Freeing genetic circuits from the messy cellular context

Cells have limited resources available for gene expression. To make sure engineered genetic circuits are insulated from changes in resource availability, we designed and built a gene expression controller that works inside of mammalian cells.

Like Comment
Read the paper

Engineered genetic circuits have the potential to open up a world of therapeutic possibilities. They can help program living cells with capabilities such as recognizing and killing cancer cells or repairing damaged tissue as in heart disease. In synthetic biology, there have been substantial efforts to make these circuits sufficiently robust and reliable for real-life application.

Despite these efforts, there are still many hurdles impeding the predictable behavior of engineered genetic circuits. One culprit is limited cellular resources. The cell has a finite pool of resources and did not evolve to supply resources to synthetic circuits in addition to its own natural components. When a genetic module draws too many resources, other modules are unable to keep the prescribed protein production, causing circuits to malfunction. In our recent Nature Communication paper1, we propose a solution to this issue by developing a feedforward controller that can adapt the expression level of a gene to significant resource loading in mammalian cells.

Our group’s first realization of the severity of resource competition in synthetic genetic circuits came in 2012 while testing a routine bacterial genetic circuit composed of two genes. Surprisingly, upon inducing expression of one gene, the expression of another independently regulated gene would dramatically decrease due to competition for translational resources2. Two years later in 2014, the pressing need for solving this problem became apparent to us when characterizing a simple bacterial two-gene activation cascade, ubiquitous in most genetic circuits.

We observed a rather shocking failure mode: the level of the output protein was decreased, instead of increased, by the input activator. How was it possible that two cascaded activators could lead to overall repression? We demonstrated that the cause was resource competition3. At the time, it struck me that researchers talk about building complex programs that cure cancer, but due to cellular context, we couldn’t even build a simple genetic circuit composed of two genes. Our team decided to develop solutions for resource competition, which would decouple genetic modules from their cellular context.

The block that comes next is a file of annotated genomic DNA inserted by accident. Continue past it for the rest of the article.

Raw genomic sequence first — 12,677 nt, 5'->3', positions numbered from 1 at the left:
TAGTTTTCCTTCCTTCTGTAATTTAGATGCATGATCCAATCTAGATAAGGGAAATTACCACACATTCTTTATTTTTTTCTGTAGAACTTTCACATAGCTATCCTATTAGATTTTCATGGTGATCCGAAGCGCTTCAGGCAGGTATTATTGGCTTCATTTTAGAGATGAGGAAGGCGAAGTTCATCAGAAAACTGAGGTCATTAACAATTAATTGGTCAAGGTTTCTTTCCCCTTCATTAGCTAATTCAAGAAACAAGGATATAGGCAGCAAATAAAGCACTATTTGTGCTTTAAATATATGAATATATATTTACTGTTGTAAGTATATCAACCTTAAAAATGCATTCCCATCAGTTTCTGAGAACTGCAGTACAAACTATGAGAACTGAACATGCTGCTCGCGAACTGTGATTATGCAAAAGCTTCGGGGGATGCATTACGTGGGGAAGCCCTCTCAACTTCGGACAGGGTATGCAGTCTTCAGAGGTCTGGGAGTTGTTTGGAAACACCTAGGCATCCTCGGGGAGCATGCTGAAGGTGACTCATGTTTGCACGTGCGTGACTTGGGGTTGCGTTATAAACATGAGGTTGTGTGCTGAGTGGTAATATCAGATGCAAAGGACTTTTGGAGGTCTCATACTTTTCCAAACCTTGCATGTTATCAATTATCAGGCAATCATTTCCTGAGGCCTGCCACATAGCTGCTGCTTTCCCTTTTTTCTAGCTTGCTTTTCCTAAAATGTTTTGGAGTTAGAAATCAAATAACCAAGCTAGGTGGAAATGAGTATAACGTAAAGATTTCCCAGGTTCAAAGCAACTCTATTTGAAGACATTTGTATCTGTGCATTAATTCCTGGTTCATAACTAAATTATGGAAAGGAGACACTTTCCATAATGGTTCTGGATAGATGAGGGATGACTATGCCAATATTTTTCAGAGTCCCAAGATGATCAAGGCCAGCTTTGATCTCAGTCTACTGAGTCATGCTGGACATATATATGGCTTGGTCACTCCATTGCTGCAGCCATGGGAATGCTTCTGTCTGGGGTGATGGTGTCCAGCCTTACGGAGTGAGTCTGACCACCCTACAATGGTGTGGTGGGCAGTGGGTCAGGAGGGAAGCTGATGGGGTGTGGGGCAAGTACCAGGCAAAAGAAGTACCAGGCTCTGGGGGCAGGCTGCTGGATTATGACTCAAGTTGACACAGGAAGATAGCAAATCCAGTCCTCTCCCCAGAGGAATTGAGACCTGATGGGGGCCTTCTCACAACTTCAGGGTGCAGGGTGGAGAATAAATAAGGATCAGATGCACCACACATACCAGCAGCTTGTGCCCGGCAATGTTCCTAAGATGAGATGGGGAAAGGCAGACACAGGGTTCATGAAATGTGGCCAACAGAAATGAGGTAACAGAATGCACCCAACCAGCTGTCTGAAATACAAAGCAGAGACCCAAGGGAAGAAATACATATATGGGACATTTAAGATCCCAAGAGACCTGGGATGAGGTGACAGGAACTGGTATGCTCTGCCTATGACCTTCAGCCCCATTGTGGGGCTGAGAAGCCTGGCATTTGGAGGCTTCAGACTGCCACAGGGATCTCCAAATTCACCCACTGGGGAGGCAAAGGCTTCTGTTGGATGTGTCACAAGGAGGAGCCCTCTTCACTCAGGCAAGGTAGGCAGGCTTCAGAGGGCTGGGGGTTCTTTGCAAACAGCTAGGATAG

The first such solution was a quasi-integral feedback controller that we implemented in bacterial circuits to decouple the expression of a gene of interest from the expression of any other gene, despite resource sharing4.  Meanwhile, Ron Weiss alerted me that resource competition was also likely playing a role in the mammalian circuits being built in his lab. Inspired by this, Ron and I joined forces to investigate mammalian resource sharing.

In 2015, graduate students Ross Jones and Yili Qian took over as leaders of the project and worked as a team to characterize resource competition across common promoters, transcriptional activators and cell lines used in mammalian synthetic biology, pinpointing resource competition as a pervasive problem that required an immediate solution. 

Using mathematical models and the endoribonuclease (endoRNase) library developed by Breanna DiAndreth5, the team designed a feedforward controller that could make the expression of any gene of interest decoupled from expression of other genes. Testing this controller in the lab, we were indeed able to successfully insulate gene expression from resource loading across mammalian cell lines. This indicated that we had found a successful solution to resource competition that will be widely applicable for engineering mammalian cells.

With this feedforward controller, we are moving one step closer to creating sophisticated programs in mammalian cells that are sufficiently isolated from the messy cellular context and hence more reliable for real-life application. ​


  1. Jones, R. D. et al. An endoribonuclease-based incoherent feedforward loop for decoupling resource-limited genetic modules. Nat. Commun. (2020). doi:10.1038/s41467-020-19126-9
  2. Gyorgy, A. et al. Isocost Lines Describe the Cellular Economy of Genetic Circuits. Biophys. J. 109, 639–646 (2015).
  3. Qian, Y., Huang, H. H., Jiménez, J. I. & Del Vecchio, D. Resource Competition Shapes the Response of Genetic Circuits. ACS Synth. Biol. 6, 1263–1272 (2017).
  4. Huang, H.-H., Qian, Y. & Del Vecchio, D. A quasi-integral controller for adaptation of genetic modules to variable ribosome demand. Nat. Commun. 9, 5415 (2018).
  5. DiAndreth, B., Wauford, N., Hu, E., Palacios, S. & Weiss, R. PERSIST: A programmable RNA regulation platform using CRISPR endoRNases. BioRxiv (2019). doi:10.1101/2019.12.15.867150
  6. Frei, T. et al. Characterization and mitigation of gene expression burden in mammalian cells. Nat. Commun. 11, 4641 (2020).


Domitilla Del Vecchio

Professor, Massachusetts Institute of Technology